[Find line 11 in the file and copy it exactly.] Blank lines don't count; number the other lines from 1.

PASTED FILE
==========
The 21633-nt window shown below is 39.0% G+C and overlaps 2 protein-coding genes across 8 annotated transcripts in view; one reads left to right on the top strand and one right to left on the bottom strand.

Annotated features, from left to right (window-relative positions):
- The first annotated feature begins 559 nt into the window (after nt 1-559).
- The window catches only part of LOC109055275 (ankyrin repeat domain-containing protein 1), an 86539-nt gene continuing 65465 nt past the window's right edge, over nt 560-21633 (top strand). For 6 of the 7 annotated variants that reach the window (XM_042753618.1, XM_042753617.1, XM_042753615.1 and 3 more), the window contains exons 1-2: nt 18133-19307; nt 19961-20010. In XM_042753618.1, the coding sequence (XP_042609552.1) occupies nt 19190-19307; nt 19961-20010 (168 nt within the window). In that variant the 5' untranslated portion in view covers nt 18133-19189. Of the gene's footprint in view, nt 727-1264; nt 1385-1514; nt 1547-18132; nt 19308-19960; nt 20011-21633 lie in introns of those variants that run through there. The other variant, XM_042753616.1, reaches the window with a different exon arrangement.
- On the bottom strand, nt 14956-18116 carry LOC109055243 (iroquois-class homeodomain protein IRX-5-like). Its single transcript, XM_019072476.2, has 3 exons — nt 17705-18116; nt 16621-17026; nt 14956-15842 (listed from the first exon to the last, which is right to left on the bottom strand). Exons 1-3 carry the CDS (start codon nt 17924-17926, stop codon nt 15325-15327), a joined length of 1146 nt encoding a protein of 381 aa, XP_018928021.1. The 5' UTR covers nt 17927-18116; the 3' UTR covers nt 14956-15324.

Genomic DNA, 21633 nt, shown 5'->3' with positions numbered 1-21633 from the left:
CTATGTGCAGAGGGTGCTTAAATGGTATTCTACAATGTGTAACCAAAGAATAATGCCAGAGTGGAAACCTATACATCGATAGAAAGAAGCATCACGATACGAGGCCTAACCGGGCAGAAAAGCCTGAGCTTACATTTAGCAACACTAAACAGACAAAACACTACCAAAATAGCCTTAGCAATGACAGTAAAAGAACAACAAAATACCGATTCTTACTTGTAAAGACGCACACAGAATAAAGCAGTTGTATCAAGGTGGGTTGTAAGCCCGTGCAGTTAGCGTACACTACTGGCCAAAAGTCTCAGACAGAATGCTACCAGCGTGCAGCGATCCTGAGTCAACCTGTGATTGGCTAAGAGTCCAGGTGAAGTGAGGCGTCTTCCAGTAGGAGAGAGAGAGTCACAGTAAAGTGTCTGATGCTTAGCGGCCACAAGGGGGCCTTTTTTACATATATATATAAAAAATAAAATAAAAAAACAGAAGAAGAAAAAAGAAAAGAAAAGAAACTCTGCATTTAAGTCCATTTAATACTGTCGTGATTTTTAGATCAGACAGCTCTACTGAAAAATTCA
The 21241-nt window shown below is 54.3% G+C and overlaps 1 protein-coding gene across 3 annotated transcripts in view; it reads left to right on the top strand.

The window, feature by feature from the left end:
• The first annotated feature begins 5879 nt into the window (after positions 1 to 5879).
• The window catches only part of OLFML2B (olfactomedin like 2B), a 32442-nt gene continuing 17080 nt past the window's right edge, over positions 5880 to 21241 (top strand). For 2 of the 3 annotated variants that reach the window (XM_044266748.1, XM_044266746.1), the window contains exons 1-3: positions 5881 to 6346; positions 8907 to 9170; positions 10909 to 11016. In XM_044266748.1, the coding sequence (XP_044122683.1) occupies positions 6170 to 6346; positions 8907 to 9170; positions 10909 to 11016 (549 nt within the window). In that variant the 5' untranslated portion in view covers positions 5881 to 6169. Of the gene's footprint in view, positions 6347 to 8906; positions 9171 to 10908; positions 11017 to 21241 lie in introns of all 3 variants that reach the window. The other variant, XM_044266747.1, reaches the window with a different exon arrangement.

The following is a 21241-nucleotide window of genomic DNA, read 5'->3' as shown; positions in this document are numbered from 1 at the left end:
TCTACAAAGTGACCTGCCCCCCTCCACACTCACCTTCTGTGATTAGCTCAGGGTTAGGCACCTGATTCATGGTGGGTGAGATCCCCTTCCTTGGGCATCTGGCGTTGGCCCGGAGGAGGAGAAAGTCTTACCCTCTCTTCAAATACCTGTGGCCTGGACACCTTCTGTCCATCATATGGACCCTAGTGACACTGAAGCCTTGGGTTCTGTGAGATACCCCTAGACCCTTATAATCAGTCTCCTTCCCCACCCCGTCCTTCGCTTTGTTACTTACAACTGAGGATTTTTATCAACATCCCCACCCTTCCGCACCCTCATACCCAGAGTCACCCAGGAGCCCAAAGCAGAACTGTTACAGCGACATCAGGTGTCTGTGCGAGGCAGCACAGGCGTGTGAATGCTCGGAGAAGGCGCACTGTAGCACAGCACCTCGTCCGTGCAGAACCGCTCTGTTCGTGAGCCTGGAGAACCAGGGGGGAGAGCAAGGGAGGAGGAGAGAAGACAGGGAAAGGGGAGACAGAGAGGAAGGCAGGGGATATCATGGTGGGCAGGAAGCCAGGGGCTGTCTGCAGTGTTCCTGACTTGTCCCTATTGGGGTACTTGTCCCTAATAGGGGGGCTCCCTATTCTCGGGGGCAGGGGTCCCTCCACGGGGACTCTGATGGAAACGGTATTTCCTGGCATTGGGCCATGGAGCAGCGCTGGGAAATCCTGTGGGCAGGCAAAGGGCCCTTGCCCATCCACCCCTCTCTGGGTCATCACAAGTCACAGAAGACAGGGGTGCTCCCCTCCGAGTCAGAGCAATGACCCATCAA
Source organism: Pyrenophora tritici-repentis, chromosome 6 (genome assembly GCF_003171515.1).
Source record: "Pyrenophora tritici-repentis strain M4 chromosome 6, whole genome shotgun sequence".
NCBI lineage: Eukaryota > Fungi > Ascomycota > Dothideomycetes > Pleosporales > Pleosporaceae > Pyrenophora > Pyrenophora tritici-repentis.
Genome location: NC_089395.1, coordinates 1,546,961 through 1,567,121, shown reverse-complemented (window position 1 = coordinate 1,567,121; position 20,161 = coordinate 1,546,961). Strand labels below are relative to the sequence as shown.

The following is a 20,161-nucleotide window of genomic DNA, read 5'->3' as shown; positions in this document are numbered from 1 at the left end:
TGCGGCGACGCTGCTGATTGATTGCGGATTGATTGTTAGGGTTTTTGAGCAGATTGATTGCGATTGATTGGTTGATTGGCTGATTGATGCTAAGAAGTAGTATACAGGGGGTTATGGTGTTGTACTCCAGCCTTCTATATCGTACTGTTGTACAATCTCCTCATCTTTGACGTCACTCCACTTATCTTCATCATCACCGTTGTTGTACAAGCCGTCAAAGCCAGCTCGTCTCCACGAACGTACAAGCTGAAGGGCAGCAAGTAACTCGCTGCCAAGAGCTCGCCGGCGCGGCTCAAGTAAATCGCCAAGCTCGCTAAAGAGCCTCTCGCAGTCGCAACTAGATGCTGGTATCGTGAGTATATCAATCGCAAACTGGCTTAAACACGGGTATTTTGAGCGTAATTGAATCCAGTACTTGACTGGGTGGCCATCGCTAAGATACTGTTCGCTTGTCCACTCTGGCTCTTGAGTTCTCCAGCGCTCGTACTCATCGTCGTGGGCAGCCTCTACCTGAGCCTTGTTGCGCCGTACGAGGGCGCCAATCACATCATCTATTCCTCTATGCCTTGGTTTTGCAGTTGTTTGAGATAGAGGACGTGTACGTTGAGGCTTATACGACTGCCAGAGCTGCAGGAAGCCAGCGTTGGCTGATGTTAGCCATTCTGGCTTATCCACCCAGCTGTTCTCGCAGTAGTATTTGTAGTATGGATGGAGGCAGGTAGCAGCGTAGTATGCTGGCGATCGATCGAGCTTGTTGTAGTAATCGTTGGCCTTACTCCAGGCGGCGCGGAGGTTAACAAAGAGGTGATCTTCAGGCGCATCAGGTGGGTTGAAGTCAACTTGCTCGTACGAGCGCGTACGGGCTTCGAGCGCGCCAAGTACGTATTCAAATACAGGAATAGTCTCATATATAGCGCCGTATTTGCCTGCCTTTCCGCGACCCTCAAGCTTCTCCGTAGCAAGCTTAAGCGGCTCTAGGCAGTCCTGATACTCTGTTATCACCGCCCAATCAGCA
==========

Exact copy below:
• The window catches only part of OLFML2B (olfactomedin like 2B), a 32442-nt gene continuing 17080 nt past the window's right edge, over positions 5880 to 21241 (top strand). For 2 of the 3 annotated variants that reach the window (XM_044266748.1, XM_044266746.1), the window contains exons 1-3: positions 5881 to 6346; positions 8907 to 9170; positions 10909 to 11016. In XM_044266748.1, the coding sequence (XP_044122683.1) occupies positions 6170 to 6346; positions 8907 to 9170; positions 10909 to 11016 (549 nt within the window). In that variant the 5' untranslated portion in view covers positions 5881 to 6169. Of the gene's footprint in view, positions 6347 to 8906; positions 9171 to 10908; positions 11017 to 21241 lie in introns of all 3 variants that reach the window. The other variant, XM_044266747.1, reaches the window with a different exon arrangement.